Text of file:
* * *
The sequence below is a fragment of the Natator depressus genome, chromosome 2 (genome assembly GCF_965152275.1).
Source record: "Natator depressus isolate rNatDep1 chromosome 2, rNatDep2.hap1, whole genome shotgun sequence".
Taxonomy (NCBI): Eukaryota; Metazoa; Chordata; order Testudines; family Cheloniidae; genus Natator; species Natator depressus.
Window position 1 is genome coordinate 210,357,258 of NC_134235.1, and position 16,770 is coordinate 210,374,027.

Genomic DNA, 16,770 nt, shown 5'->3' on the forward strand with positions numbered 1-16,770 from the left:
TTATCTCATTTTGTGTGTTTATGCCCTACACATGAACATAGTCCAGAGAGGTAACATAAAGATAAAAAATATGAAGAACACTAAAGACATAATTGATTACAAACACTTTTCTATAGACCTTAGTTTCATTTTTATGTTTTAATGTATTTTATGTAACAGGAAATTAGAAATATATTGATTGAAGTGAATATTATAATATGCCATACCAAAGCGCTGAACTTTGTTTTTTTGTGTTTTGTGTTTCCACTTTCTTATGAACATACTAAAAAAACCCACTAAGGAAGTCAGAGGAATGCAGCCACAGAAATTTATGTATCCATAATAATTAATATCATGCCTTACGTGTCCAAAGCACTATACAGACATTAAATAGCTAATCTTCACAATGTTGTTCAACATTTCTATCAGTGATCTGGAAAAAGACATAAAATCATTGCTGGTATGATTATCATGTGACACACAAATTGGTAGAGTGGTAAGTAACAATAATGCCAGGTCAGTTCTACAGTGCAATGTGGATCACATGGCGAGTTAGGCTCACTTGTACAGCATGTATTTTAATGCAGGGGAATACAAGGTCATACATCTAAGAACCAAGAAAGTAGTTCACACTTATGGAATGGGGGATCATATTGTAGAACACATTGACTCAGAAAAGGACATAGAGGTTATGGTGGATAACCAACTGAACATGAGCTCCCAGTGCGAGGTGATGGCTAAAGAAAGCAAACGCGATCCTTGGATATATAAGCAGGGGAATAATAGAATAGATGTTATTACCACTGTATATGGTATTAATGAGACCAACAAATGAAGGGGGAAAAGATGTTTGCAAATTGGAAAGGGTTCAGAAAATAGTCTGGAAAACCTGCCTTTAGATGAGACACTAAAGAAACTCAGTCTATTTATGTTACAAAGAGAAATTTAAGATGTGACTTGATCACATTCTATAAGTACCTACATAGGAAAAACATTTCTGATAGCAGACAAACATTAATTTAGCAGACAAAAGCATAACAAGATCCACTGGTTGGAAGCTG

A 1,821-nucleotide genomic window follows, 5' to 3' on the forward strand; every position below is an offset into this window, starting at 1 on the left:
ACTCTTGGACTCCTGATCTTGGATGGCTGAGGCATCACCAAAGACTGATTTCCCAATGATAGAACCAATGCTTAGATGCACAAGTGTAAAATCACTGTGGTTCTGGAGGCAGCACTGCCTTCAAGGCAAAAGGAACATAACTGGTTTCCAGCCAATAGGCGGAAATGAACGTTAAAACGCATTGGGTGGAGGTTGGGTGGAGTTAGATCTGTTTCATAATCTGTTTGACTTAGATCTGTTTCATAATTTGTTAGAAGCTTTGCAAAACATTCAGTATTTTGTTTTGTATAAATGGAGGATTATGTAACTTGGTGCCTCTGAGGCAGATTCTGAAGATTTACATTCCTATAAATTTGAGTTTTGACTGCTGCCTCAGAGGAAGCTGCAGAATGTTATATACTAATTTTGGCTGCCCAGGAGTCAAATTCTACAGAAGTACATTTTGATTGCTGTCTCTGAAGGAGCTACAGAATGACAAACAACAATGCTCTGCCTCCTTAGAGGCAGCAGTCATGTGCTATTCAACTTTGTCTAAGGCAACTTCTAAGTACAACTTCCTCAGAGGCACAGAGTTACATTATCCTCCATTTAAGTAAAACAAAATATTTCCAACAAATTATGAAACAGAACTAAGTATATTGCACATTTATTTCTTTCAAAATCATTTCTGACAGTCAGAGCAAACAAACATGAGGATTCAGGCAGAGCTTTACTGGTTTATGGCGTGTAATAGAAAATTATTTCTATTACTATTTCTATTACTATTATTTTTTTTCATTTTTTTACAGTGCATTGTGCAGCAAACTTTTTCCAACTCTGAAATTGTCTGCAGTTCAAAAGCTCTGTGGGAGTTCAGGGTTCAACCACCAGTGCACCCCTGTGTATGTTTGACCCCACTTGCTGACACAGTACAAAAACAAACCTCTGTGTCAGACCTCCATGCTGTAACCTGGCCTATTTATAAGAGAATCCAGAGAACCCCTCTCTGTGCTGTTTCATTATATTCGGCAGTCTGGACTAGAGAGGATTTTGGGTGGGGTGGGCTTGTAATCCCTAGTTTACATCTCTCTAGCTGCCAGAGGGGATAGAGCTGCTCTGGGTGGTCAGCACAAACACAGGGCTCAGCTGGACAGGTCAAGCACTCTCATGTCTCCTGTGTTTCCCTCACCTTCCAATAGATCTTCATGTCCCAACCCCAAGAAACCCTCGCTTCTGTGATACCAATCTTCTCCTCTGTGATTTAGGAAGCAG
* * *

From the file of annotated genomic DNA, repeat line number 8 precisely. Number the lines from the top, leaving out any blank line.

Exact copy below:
ACTCTTGGACTCCTGATCTTGGATGGCTGAGGCATCACCAAAGACTGATTTCCCAATGATAGAACCAATGCTTAGATGCACAAGTGTAAAATCACTGTGGTTCTGGAGGCAGCACTGCCTTCAAGGCAAAAGGAACATAACTGGTTTCCAGCCAATAGGCGGAAATGAACGTTAAAACGCATTGGGTGGAGGTTGGGTGGAGTTAGATCTGTTTCATAATCTGTTTGACTTAGATCTGTTTCATAATTTGTTAGAAGCTTTGCAAAACATTCAGTATTTTGTTTTGTATAAATGGAGGATTATGTAACTTGGTGCCTCTGAGGCAGATTCTGAAGATTTACATTCCTATAAATTTGAGTTTTGACTGCTGCCTCAGAGGAAGCTGCAGAATGTTATATACTAATTTTGGCTGCCCAGGAGTCAAATTCTACAGAAGTACATTTTGATTGCTGTCTCTGAAGGAGCTACAGAATGACAAACAACAATGCTCTGCCTCCTTAGAGGCAGCAGTCATGTGCTATTCAACTTTGTCTAAGGCAACTTCTAAGTACAACTTCCTCAGAGGCACAGAGTTACATTATCCTCCATTTAAGTAAAACAAAATATTTCCAACAAATTATGAAACAGAACTAAGTATATTGCACATTTATTTCTTTCAAAATCATTTCTGACAGTCAGAGCAAACAAACATGAGGATTCAGGCAGAGCTTTACTGGTTTATGGCGTGTAATAGAAAATTATTTCTATTACTATTTCTATTACTATTATTTTTTTTCATTTTTTTACAGTGCATTGTGCAGCAAACTTTTTCCAACTCTGAAATTGTCTGCAGTTCAAAAGCTCTGTGGGAGTTCAGGGTTCAACCACCAGTGCACCCCTGTGTATGTTTGACCCCACTTGCTGACACAGTACAAAAACAAACCTCTGTGTCAGACCTCCATGCTGTAACCTGGCCTATTTATAAGAGAATCCAGAGAACCCCTCTCTGTGCTGTTTCATTATATTCGGCAGTCTGGACTAGAGAGGATTTTGGGTGGGGTGGGCTTGTAATCCCTAGTTTACATCTCTCTAGCTGCCAGAGGGGATAGAGCTGCTCTGGGTGGTCAGCACAAACACAGGGCTCAGCTGGACAGGTCAAGCACTCTCATGTCTCCTGTGTTTCCCTCACCTTCCAATAGATCTTCATGTCCCAACCCCAAGAAACCCTCGCTTCTGTGATACCAATCTTCTCCTCTGTGATTTAGGAAGCAG